After the Moonhooch set, the crowd was primed for Lotus.   This group defies genre, so I’m not going to even try too hard – the best description I can give is they’re like old school The New Deal – the livetronica sound is definitely hot right now – Many people like the build-up and release that electronic dance music brings; however, they can’t get past the fact that the artists are NOT playing ACTUAL instruments.  Well, Lotus does not fit that mold.  Each of the musicians are accomplished artists that can transfer the electronic feel of the music to instruments, something that is very difficult to do.   And they KILL it every time, bringing throngs of people to their feet to groove to their heady beats, all the while evolving their sound and expanding their repertoire

They came out to What Did I Do Wrong? and the crowd was flailing with delight.  Mike Greenfield ‘s driving drums along with Jesse Miller’s thick bass notes and sampling kept the crowd hungry for more.   The highlight of my night during set one was when they played the Zelda theme,  which I’ve never had the opportunity to see live, sandwiched in between Wax, another one of my favorites.  Mike Rempel shined on guitar on the set one closer, Let Me In, with soaring psychedelic licks reverberating from the small theatre.

Set Two rocketed off with an especially psychedelic Blacklight Sunflare, Chuck Morris laid a proper foundation on percussion for Luke Miller to weave in and out of on keys on Gilded Age.   And then, in an especially house-heavy combination, the boys pulled off Sift Sunrain>Flower Sermon>Ghosts n Stuff>Flower Sermon>Sunrain that had the crowd raging at this intimate venue.

They encored with Spaghetti> 128 , closing out the show in a proper manner but leaving the crowd yearning for more.   Luckily, Baltimore, which is where Lotus closed out the year with Moonhooch on the 30th and An Evening with Lotus (3 sets!) on New Years Eve,  is a short 4 hour trip, and speaking to a few people in the crowd, was too simply too tempting to resist.   Walking out of the venue, there were smiles galore and a general happiness in the cold December night air, proving once again that Lotus and Moonhooch are bands that create their own sound and constantly evolve, a refreshing change from other bands in the industry today.  And judging from the reactions of people after the show, the sold out crowd at Mr. Smalls Theatre in Millvale, PA could not agree more and will continue to support these titans of livetronica and creators of cave music for years to come.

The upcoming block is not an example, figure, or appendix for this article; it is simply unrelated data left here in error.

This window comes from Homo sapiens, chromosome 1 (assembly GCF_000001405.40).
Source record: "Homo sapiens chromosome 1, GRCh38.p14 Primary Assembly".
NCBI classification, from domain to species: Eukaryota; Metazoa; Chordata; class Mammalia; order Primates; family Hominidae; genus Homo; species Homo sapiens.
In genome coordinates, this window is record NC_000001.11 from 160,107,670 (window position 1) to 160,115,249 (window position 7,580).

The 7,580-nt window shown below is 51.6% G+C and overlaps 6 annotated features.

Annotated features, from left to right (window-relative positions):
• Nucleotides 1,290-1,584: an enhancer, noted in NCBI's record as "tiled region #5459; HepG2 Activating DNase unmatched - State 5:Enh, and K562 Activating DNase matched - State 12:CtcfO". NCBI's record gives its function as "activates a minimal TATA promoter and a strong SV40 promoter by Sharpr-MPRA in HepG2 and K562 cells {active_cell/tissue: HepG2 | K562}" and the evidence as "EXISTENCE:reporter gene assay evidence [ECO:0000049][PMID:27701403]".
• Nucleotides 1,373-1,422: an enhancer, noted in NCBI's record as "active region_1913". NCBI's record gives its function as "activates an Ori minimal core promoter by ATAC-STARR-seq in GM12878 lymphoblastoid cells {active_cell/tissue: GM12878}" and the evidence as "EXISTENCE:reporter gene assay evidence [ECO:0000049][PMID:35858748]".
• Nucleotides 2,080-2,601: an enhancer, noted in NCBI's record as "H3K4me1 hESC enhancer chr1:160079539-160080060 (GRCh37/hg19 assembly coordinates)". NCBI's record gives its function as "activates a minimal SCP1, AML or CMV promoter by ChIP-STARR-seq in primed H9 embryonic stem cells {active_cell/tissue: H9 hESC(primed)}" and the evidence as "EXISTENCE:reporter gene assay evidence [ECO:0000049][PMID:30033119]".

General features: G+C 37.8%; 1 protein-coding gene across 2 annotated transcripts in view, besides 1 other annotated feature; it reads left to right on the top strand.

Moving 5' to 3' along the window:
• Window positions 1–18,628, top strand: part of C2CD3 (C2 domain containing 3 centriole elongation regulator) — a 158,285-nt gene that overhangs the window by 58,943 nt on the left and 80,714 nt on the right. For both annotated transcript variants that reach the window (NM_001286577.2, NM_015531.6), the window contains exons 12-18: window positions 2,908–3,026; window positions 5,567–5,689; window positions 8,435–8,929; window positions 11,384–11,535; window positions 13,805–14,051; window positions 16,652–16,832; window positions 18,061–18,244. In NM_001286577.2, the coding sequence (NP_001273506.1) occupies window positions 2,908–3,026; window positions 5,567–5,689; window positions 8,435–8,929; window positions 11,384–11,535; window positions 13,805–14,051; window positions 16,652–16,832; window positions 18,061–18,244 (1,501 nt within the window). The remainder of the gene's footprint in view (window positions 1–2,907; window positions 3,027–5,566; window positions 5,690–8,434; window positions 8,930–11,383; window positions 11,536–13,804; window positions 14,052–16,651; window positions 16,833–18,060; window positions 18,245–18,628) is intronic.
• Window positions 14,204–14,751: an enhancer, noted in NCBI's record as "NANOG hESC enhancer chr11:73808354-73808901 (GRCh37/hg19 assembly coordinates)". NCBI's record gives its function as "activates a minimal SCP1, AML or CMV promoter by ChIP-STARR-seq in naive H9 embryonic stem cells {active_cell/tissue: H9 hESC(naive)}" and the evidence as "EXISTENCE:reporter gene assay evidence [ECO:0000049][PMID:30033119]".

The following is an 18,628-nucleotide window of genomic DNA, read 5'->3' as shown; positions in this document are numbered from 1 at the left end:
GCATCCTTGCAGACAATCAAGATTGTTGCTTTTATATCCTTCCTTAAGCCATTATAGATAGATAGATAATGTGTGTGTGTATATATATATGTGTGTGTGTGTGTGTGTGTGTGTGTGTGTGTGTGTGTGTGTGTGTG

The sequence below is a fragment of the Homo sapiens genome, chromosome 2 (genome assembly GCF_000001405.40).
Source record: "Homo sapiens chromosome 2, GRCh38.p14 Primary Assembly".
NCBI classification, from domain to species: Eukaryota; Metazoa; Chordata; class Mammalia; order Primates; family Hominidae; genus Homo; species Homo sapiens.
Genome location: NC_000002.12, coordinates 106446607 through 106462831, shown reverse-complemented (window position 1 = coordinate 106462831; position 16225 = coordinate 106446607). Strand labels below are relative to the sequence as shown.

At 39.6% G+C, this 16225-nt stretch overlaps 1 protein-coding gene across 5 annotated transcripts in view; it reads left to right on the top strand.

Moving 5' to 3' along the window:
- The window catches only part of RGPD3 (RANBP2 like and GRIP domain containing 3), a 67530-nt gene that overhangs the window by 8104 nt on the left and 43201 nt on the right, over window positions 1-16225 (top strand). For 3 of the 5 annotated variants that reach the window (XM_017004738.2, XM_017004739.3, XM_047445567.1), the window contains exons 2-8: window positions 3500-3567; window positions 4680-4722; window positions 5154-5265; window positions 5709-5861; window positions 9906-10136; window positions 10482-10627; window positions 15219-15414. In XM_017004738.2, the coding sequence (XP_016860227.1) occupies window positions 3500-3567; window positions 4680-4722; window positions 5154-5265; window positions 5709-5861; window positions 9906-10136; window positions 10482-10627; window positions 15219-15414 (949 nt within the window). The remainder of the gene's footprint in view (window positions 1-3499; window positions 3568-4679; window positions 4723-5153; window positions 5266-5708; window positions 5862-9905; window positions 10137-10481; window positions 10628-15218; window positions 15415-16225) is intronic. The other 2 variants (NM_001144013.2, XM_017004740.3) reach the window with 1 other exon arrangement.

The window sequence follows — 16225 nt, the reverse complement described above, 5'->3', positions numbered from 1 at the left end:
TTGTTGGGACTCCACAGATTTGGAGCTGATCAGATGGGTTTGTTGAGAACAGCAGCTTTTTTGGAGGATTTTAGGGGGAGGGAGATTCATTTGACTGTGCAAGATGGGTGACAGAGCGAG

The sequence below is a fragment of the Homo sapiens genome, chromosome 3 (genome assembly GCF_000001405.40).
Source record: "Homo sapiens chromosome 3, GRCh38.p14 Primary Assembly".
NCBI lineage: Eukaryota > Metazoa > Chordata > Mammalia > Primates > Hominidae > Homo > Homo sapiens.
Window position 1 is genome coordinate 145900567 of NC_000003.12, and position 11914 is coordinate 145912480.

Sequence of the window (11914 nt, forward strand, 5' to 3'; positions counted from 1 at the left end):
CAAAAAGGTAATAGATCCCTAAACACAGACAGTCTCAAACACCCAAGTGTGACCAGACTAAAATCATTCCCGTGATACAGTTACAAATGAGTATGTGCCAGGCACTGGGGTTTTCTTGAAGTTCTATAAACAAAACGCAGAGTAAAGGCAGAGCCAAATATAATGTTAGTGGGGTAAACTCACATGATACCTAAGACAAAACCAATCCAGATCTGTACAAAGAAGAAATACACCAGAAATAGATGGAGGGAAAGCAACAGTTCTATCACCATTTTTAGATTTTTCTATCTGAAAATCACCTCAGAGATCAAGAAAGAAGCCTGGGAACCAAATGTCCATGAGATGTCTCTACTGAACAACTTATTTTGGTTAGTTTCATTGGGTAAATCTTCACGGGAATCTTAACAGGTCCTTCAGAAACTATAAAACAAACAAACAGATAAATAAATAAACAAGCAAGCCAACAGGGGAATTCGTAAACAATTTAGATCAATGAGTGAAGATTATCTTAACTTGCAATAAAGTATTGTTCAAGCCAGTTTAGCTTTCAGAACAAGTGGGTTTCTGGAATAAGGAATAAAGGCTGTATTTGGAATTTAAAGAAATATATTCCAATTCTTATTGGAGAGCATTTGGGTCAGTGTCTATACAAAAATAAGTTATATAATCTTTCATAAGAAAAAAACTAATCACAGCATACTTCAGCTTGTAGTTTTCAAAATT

Set 1: What Did I Do Wrong?   Lucid Awakening   Did Fatt> Scrapple    Wax> Zelda> Wax    Let Me In –
Set 2: Blacklight Sunflare    Juggernaut   Gilded Age    Sift Sunrain> Flower Sermon> Ghosts n’ Stuff> Flower Sermon> Sunrain
E: Spaghetti>     128

 

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Ryan Neeley - At a Hookahville in 2010, a very old wise hippie by the name of Mingo and I were sitting by a fire and I was complaining about the local music scene. He looked at me and said, "What are YOU doing about it man?" I immediately defended myself, saying "Hey, I go to shows all the time and support local bands." He said, "That's it? You got something in you, dude. You were blessed with something. If music's what moves you, you gotta use your gift to take it to others." The next show I went to I met an owner of a regional music magazine and put my talents/schooling to work. COINCIDENCE?